MINNEAPOLIS (WCCO) – A clearer picture of this weekend’s snowstorm is emerging, and the Twin Cities looks to be in line to get slammed with wet, heavy snow, with totals possibly climbing into the double digits.
The National Weather Service has issued a winter storm watch for nearly all of Minnesota, excluding the northern-most counties of the state. The watch is slated to go into effect Saturday morning and last until Sunday afternoon.READ MORE: ‘Incredibly Humbled And Excited’: Cheryl Reeve Named US Women’s Basketball Head Coach
Forecasters expect the storm to move into Minnesota Saturday morning and dump about 1 to 3 inches of heavy, wet snow per hour through the early evening.
Meteorologist Chris Shaffer says the storm will first work its way into southwestern Minnesota sometime between 4 a.m. and 7 a.m., and reach the Twin Cities between 10 a.m. and 1 p.m. The snow is expected to taper off early Sunday morning.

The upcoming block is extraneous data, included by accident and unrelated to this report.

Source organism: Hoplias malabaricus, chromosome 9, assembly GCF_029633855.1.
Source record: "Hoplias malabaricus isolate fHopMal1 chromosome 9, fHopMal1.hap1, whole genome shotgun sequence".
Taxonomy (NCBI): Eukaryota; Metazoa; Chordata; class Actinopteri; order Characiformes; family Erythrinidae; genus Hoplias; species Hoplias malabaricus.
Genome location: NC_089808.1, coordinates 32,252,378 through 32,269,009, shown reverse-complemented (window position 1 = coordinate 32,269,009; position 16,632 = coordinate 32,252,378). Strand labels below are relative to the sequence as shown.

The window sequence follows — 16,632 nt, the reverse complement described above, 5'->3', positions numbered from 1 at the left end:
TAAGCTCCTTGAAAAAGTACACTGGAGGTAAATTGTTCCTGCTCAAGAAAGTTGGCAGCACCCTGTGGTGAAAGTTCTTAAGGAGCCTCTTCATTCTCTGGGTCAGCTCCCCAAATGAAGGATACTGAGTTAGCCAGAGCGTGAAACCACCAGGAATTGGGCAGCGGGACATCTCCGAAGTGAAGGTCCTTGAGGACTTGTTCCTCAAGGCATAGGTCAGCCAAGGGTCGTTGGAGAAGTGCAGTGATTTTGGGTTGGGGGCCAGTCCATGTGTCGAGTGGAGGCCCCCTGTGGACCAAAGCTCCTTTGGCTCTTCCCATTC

Strong winds will be blowing during the storm, with gusts of up to 45 mph blowing snow and reducing visibility on roads. However, blizzard conditions are not expected.READ MORE: Kim Potter Trial, Dec. 8 Live Updates: Opening Statements Begin With Prosecution
Meteorologist Chris Shaffer says the Twin Cities is almost guaranteed to see 6 inches of snow. According to various weather models, totals could be as high as 10 to 12 inches in the metro.
The National Weather Service says central Minnesota, including much of the Interstate 94 corridor, Interstate 35 corridor and the Minnesota River Valley, will see between 8 to 12 inches of snow. Outside of that area, 6 to 8 inches of accumulation is expected.
For northern Minnesota, snow totals won’t likely exceed 6 inches.
Following the snow, there won’t be a sharp plunge in temperatures, for a change. Instead, temperatures look to be about average next week, with highs in the low-to-mid 30s.
Indeed, Thursday morning was likely the last subzero morning for many in southern Minnesota this winter.MORE NEWS: Holiday Recipes For Your Parties
As temperatures warm above freezing, however, concerns will shift from snow and cold to melting and flooding.